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Privacy perceptions and public access space: a policy-informed neighbourhood ethnography

Date & Time:
12:30:00 - 14:00:00,
Wednesday 17 March, 2004


I will report on the Everyday Internet research project, a qualitative investigation of internet use in a socially / culturally / economically diverse downtown neighbourhood of Toronto. This interdisciplinary study is informed by contemporary information policy debates over privacy protection and universal accessibility.

The talk will highlight the complex interplay of these issues and offer policy suggestions. It will conclude by sketching future research directions involving a Canada-wide set of related case studies that are part of the recently launched Canadian Research Alliance for Community Innovation and Networking (CRACIN).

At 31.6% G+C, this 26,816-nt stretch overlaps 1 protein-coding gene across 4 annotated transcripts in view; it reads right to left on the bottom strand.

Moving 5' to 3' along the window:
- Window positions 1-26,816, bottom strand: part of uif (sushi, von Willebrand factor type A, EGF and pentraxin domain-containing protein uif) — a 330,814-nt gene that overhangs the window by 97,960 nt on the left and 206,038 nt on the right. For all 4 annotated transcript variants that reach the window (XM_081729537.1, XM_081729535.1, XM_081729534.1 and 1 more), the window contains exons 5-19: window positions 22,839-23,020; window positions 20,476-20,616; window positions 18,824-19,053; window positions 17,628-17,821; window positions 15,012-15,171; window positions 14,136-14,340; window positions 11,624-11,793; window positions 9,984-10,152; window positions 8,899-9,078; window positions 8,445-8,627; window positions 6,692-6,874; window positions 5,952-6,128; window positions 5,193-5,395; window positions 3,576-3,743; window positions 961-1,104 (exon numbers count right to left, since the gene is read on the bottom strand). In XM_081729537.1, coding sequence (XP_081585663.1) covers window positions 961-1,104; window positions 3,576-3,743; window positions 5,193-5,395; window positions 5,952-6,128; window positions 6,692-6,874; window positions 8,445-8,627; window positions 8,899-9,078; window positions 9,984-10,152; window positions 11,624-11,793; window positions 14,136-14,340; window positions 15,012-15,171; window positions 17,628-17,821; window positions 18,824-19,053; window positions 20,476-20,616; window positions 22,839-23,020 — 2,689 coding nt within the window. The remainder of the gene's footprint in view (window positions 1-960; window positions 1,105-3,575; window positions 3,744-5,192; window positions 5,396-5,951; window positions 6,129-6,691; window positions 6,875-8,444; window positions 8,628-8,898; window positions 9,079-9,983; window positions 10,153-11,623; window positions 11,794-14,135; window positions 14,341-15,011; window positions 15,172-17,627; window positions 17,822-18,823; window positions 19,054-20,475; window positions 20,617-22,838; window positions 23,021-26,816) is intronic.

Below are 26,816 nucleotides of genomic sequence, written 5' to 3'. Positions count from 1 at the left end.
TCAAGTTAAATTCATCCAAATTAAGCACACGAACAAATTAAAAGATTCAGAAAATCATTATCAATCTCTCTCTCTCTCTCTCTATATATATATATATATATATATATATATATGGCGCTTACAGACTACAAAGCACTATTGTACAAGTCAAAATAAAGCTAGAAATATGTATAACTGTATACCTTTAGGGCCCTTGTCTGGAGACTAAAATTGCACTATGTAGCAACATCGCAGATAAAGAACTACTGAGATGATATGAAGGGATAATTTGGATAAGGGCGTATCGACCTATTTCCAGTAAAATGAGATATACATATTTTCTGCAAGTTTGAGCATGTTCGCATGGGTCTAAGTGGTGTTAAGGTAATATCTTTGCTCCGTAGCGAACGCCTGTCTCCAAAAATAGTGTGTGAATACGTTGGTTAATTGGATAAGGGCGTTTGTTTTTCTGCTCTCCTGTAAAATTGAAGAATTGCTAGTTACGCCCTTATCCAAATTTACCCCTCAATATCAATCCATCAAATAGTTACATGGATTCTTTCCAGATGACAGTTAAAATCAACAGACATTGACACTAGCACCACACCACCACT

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  • Name: Professor Andrew Clement
  • Affiliation: Faculty of Information Studies, University of Toronto
  • Role:
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  • Bio: Andrew Clement is a Professor in the Faculty of Information at the University of Toronto, where he coordinates the Information Policy Research Program. I also hold a cross-appointment (status-only) in the Department of Computer Science, from where he received his PhD in 1986. His research and teaching and consulting interests are in the social implications of information technology and human-centred systems development. He has written papers and co-edited books in such areas as: computer supported cooperative work; participatory design; workplace surveillance; privacy; women, work and computerization; end user computing; and the ‘information society’ more generally.